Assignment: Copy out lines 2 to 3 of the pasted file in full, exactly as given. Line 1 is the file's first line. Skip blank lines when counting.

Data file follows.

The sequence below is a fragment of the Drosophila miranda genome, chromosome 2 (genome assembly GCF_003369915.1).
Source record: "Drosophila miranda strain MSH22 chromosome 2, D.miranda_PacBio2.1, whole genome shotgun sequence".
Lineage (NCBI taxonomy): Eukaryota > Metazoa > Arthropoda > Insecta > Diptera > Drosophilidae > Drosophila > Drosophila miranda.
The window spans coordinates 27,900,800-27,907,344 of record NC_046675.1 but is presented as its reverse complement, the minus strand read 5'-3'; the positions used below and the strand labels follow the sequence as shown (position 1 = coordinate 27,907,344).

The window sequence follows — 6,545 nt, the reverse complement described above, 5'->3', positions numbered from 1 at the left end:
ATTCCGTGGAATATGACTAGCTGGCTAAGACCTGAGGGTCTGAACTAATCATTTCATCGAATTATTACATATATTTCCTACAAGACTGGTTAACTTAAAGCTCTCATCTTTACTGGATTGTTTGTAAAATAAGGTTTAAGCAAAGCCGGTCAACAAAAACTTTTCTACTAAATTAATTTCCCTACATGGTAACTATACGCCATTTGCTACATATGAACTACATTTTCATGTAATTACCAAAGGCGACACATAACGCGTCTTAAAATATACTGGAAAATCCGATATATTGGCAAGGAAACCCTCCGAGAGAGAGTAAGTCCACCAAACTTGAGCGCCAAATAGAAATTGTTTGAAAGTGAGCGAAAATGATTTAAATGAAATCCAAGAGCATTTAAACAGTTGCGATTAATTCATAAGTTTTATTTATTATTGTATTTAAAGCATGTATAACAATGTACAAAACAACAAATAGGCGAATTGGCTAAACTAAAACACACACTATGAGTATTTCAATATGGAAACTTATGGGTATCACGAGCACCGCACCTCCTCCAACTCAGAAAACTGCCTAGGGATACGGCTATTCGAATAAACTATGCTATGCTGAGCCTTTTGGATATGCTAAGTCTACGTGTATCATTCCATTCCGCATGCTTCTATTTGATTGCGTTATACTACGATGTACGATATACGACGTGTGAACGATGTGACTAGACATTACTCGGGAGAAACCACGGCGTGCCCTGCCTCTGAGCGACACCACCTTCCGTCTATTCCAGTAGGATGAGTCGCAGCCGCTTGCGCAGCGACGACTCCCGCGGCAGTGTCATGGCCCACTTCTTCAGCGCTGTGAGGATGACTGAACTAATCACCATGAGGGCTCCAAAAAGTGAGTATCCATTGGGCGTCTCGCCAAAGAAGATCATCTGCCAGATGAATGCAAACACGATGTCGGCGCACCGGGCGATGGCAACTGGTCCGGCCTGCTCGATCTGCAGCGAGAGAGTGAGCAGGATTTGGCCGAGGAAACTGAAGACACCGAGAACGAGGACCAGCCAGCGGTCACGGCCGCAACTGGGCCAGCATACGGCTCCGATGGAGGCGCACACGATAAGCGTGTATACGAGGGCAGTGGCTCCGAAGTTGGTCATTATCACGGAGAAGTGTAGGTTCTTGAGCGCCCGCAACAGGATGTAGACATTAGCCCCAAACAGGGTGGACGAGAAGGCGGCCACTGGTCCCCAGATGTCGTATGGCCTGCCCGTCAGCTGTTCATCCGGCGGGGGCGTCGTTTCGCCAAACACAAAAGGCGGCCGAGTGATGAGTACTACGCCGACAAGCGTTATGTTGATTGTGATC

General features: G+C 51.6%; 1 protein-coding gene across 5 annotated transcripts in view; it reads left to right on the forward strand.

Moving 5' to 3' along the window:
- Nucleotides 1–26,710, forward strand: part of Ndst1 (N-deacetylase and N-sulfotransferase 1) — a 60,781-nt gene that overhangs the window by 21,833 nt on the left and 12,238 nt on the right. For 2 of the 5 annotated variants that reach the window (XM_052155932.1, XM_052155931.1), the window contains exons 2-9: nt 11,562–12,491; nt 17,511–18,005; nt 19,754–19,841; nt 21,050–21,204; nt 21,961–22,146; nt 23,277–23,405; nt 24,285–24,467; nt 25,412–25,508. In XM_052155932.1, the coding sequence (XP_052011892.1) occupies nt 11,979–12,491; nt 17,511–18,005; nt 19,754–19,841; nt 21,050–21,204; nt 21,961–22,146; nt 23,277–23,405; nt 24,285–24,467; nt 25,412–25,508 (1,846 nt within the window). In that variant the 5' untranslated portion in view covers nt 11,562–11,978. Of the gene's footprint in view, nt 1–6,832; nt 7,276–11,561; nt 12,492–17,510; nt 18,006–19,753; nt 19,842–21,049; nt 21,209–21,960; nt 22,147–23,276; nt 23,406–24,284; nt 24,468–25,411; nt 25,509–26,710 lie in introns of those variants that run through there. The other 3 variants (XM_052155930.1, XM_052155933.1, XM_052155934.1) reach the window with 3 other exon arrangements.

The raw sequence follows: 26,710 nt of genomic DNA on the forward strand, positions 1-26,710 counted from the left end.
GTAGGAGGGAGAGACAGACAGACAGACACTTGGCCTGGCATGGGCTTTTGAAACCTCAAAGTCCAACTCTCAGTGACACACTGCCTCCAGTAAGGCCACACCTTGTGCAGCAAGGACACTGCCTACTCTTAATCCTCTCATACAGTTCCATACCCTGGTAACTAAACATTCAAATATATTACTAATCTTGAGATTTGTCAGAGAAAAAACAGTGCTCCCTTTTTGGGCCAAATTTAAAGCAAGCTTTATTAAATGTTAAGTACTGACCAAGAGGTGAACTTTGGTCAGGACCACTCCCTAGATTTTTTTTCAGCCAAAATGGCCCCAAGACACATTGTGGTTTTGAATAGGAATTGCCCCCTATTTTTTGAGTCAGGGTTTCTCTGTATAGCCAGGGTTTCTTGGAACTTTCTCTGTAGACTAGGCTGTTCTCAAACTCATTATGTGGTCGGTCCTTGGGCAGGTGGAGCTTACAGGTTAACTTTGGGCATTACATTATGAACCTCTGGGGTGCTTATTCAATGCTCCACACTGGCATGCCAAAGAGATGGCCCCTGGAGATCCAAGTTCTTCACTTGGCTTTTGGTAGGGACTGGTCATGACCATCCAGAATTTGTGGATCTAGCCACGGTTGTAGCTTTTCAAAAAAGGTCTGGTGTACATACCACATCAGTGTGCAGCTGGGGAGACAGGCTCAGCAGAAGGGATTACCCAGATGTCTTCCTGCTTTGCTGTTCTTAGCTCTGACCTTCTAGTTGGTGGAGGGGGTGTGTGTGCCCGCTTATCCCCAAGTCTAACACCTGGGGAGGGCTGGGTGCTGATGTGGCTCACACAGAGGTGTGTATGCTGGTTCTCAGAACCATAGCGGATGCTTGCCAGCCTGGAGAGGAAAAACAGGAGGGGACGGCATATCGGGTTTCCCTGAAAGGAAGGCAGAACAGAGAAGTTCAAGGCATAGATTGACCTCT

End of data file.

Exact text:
Source record: "Drosophila miranda strain MSH22 chromosome 2, D.miranda_PacBio2.1, whole genome shotgun sequence".
Lineage (NCBI taxonomy): Eukaryota > Metazoa > Arthropoda > Insecta > Diptera > Drosophilidae > Drosophila > Drosophila miranda.